3 Yamina Bachir-Chouikh’s Transvergent Echoes: Rachida (Algeria, 2002)

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Watching Rachida in the wake of Djebar’s Nuba further illuminates the twists and turns of a commonly shared larger narrative in the Shahrazad tradition, as if Bachir-Chouikh had picked up her camera where Djebar had left her pen and camera. The transvergent quality of the narrative strategies that had started in The Nuba (with its active mise en abyme of women’s narratives) shines forth again here, along an intertextual arc that joins the two films in unexpected ways over the twenty-four years that separate them. Furthermore, with the making of Rachida with its multiple intertextual detours, the director becomes the avatar of old storyteller Shahrazad. Hence a lineage is established that unites Shahrazad, Assia Djebar, and Yamina Bachir-Chouikh in their narration of an egregious violence committed by men against young women (one unnamed, Atyka, and finally Rachida).

The study of Rachida also opens this second section of the book, which examines the dual notion of screen and veil in a cinematic context. In this chapter, we shall see how unveiling and veiling by women becomes a powerful statement at a time of great chaos in Algeria in the 1990s, and how filming such scenes and screening them might also indicate a mode of transvergent resistance to the forces of oppression within Algeria.

 

4 Raja Amari’s Screen of the Haptic: Red Satin (Tunisia, 2002)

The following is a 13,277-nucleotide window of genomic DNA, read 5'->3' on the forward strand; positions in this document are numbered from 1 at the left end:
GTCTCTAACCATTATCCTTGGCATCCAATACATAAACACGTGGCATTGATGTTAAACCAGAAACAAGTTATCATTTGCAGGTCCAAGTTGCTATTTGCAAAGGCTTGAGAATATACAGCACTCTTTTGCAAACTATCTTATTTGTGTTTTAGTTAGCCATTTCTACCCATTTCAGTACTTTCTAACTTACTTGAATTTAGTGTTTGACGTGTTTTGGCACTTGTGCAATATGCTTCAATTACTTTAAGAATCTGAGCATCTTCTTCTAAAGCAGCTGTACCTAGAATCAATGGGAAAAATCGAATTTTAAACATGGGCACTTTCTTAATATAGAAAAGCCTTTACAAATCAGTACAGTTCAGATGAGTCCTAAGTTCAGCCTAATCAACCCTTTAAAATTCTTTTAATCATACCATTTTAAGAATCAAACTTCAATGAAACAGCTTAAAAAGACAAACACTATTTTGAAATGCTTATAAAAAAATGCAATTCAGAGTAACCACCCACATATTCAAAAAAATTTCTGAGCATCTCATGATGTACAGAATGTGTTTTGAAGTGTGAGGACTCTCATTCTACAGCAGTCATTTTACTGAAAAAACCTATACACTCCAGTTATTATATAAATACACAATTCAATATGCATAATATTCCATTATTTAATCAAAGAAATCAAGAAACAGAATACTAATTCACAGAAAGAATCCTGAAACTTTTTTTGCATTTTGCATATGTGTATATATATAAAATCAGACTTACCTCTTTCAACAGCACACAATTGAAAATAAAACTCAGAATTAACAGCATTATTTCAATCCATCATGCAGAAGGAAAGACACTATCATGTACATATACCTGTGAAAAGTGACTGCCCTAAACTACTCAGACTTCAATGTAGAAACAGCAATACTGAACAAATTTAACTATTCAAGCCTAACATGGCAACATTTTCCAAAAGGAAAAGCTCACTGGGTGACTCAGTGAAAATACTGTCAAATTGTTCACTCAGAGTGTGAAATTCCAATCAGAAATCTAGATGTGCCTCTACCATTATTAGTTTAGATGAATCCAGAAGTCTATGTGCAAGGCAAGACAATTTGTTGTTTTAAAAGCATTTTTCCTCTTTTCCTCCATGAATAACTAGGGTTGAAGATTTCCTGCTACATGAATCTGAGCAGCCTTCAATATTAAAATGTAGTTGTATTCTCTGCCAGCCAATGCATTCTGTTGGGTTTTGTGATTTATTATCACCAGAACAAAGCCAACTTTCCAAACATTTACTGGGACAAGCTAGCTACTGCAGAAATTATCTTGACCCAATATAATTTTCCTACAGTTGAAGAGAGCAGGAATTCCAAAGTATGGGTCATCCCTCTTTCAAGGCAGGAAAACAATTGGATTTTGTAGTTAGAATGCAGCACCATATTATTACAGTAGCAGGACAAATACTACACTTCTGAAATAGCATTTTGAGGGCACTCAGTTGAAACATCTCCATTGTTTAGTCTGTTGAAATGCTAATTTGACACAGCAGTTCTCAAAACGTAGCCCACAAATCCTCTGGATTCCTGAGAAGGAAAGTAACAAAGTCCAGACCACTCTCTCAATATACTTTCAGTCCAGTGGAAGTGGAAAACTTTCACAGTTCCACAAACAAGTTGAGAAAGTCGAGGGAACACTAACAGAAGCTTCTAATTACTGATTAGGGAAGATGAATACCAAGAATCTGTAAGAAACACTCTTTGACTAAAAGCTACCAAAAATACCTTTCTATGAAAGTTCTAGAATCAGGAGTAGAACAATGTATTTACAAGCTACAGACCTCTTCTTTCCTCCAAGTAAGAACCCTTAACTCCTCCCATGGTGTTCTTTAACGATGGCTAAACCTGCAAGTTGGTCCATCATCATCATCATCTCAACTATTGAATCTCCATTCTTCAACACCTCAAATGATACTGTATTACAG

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At the end of The Nights, Shahrazad marries the Sultan, and Dunyazad marries his brother. The description of the marriage feast is replete with details on the various attires both brides wear. Shahrazad’s first dress is of a deep red:

Presently they brought forward Shahrazad and displayed her, for the first dress, in a red suit; whereupon King Shahriyar rose to look upon her and the wits of all present, men and women, were bewitched for that she was even as saith of her one of her describers: –

A sun on wand in knoll of sand she showed,

Clad in her cramoisy-hued chemisette

Of her lips’ honey-dew she gave me drink

And with her rosy cheeks quench fire she set.1

In Raja Amari’s film, however, the bride does not wear red: her mother does. And the story is not about a fiancée’s long journey to marital bliss; rather, it is the story of a beautiful widow who marries off her daughter at the end of the film, yet who dances seductively, all clad in a fiery red dress. One could see the film as a different take on Shahrazad’s wedding to Shahriyar, or, better yet, as a new storytelling technique inspired by Shahrazad’s but taken in an entirely new direction. Amari as postmodern Shahrazad tells us a secret story by going against the grain of the viewer’s expectations.

 

5 Nadia El Fani’s Multiple Screens: Bedwin Hacker (Tunisia, 2002)

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How would a contemporary Shahrazad convey her multiple, embedded stories? Her mise en abyme of several stories could, of course, take the form of the hypertext linkages of today: at the click of the teller’s finger, a new story would unfold, like a Japanese paper flower. Another possible way to open up story after story is through embedded screens. Such is Nadia El Fani’s storytelling technique.